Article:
Looking Back to the Future: Designing a Penguin Sci-Fi Series
Tucked away in a quiet corner of London’s Notting Hill is a five-person design studio just shy of its 15th anniversary. La Boca (Spanish for mouth) may be small, but the graphics it produces are big and bold. From album art to editorial, and from movie posters to book covers, the vibrant color and crisp lines appeal to our imagination.
The studio’s design aesthetic has one foot planted in the past and the other stepping toward the future. This blend of contemporary and vintage styles made La Boca the perfect choice for the book covers for Horror Stories, True Names, The World in Winter, War for the Oaks, and We Who Are About To. All are re-issued classics that are part of Penguin’s science fiction list.
Penguin art director Richard Bravery found exactly what he wanted with La Boca. “When it came to briefing,” Bravery recalls, “my job was to set the tone of the commission, and theirs was to interpret that visually.” He kept the brief deliberately indirect, which allowed the La Boca team the freedom to develop their own ideas.
I met up with La Boca founder and creative director Scot Bendall, who now works from the new La Boca outpost in Amsterdam, to discuss these out-of-this-world book covers, sci-fi, and design.
Create: Has La Boca designed many book covers?
Scot: For years we specialized in design for the music industry. A few years ago, an art director suggested we apply the same working methods to book covers. He gave us our first project in 2009. Since then, book covers have become an integral part of our work.
At their core, both book and record covers create a visual presence for something that has no physical form. We always try to see ourselves as a connection between an artist and their audience. And whether that artist is an author or a musician, we find the process to be quite similar.
Books and records are smallish objects that users interact with quite intimately. They are objects to be held, so it’s important the designs connect and withstand close scrutiny and repeated viewings.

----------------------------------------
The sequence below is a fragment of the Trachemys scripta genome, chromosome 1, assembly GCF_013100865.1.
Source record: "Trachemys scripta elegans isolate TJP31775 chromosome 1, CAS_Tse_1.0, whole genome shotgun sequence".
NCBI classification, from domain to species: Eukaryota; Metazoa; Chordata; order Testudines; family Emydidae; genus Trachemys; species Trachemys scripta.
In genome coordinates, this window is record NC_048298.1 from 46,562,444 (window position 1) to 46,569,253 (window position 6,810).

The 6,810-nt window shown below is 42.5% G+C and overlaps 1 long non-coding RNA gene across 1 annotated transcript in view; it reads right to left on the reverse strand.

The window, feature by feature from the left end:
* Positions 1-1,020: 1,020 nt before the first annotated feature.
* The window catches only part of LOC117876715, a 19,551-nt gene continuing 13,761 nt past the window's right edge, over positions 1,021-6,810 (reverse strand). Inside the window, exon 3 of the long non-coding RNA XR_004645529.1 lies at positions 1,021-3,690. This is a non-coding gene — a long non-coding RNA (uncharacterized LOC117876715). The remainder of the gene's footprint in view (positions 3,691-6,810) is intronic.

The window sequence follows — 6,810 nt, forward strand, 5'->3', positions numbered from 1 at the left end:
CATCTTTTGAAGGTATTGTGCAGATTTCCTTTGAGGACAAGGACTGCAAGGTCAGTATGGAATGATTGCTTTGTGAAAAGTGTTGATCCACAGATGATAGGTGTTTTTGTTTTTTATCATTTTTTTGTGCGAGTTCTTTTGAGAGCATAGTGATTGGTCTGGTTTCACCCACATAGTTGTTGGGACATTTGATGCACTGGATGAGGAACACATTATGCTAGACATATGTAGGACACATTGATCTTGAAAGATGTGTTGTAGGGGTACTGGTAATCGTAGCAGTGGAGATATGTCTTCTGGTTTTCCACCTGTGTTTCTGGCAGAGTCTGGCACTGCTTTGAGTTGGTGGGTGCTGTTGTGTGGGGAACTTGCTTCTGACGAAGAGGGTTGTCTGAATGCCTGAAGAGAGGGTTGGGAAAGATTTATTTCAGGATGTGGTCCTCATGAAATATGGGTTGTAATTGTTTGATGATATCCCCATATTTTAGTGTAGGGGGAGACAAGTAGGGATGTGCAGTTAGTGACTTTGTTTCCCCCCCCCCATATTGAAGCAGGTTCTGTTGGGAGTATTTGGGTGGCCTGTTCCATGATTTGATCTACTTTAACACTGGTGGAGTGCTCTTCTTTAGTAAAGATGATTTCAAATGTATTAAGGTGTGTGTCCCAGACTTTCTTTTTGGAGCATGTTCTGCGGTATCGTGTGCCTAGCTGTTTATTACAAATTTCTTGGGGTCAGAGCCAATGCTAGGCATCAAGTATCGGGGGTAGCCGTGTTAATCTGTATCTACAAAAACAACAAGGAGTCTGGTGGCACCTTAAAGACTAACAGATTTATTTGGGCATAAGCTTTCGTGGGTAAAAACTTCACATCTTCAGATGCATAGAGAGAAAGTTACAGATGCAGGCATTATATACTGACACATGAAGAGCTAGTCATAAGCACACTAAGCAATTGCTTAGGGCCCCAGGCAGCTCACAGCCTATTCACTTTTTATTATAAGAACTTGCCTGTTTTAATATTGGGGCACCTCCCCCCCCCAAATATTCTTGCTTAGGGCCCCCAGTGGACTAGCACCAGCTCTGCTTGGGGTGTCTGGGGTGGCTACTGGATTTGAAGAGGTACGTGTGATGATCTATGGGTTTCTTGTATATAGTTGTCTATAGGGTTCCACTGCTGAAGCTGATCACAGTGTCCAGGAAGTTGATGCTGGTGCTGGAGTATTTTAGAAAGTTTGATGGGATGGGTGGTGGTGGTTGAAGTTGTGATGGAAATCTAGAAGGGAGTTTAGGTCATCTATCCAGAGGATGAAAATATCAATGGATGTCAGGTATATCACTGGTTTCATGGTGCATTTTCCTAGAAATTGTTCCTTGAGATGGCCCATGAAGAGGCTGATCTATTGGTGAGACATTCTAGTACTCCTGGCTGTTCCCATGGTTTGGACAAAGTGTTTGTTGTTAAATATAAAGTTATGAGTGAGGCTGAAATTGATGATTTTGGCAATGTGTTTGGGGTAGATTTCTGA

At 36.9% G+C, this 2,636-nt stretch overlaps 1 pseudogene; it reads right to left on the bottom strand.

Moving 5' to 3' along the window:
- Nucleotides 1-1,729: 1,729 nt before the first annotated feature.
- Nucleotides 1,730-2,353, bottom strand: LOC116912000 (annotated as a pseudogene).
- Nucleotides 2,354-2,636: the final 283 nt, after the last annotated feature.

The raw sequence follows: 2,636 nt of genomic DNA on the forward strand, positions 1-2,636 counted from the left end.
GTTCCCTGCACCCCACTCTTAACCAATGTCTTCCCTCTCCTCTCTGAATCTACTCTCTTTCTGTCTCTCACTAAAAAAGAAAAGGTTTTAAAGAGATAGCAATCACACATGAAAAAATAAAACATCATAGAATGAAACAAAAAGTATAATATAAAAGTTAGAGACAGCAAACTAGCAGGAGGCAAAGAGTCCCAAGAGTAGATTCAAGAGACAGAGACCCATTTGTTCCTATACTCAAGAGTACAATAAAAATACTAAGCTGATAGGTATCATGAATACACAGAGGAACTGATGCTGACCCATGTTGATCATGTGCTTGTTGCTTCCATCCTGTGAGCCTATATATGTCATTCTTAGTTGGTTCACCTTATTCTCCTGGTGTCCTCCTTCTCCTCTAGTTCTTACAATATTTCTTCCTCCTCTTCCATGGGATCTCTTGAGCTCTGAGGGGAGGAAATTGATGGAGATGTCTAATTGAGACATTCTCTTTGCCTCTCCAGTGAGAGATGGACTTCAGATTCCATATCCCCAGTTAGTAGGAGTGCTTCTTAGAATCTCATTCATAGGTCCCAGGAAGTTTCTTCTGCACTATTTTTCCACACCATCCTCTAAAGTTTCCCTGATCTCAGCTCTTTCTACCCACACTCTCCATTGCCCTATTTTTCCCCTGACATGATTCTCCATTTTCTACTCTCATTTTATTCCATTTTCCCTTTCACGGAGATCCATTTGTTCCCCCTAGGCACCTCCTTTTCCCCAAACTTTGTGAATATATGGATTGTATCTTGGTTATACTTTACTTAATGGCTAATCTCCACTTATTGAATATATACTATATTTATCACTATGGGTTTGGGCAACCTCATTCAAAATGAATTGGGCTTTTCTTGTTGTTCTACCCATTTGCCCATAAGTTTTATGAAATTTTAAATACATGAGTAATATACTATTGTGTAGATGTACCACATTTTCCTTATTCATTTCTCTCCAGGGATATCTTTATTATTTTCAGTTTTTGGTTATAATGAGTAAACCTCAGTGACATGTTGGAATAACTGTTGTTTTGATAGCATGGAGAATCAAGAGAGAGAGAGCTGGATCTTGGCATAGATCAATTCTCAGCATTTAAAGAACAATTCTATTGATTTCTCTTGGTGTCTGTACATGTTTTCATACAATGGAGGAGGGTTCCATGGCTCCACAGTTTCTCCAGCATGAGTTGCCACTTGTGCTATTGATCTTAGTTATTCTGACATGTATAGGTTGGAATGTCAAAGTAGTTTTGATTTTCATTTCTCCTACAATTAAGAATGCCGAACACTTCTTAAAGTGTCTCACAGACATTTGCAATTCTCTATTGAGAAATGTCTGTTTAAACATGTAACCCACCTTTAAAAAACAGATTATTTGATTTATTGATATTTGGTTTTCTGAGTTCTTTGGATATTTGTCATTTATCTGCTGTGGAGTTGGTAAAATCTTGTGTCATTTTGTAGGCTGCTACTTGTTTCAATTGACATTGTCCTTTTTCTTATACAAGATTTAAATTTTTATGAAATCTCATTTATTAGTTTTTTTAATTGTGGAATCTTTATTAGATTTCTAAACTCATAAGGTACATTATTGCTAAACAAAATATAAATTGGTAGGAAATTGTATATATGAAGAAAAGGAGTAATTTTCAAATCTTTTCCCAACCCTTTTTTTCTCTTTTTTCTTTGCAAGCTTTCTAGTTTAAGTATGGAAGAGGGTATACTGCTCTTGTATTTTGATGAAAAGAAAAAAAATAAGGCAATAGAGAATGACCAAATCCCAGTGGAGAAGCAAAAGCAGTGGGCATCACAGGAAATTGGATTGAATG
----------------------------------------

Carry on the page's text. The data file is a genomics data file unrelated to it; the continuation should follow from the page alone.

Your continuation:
Create: How did La Boca come to work on this series?
Scot: We were approached by Penguin. As soon as I saw the brief, I knew we had to throw ourselves into it. We’re quite big science fiction fans and Penguin sci-fi releases are legendary around here.
Create: How did you begin the design process? Did you read the books?
Scot: The first step in designing any book is to read it first, if possible. As these were classics being republished, Penguin supplied us with previous editions. I always find the process much easier if we’ve read it first, as invariably the ideas start flowing while you’re reading. Of course, there are occasions with new books where we don’t get this opportunity. And we’ve worked on many film posters where we hardly ever get to see a film first as it’s often still in production. You only really know if the poster is successful after it’s too late.
Once we read these Penguin titles, we compared notes before working up initial sketches and ideas. We had four illustrators working across different elements, which posed an additional challenge of making sure the overall art direction enabled the designs to form a family.
Create: Describe some of La Boca’s design influences.
Scot: We approach each project as a new problem to solve, so we try not to repeat ourselves. Many clients will ask for something similar to an image we’ve created before, but I itch to create something new and appropriate for each brief.
Color has always been very important to us—and retina-testing if possible. I also like tactile images; I want to feel how our images would be in real life. Generally, I don’t like shiny things; I never wear jewelry or use glossy paper if I can help it.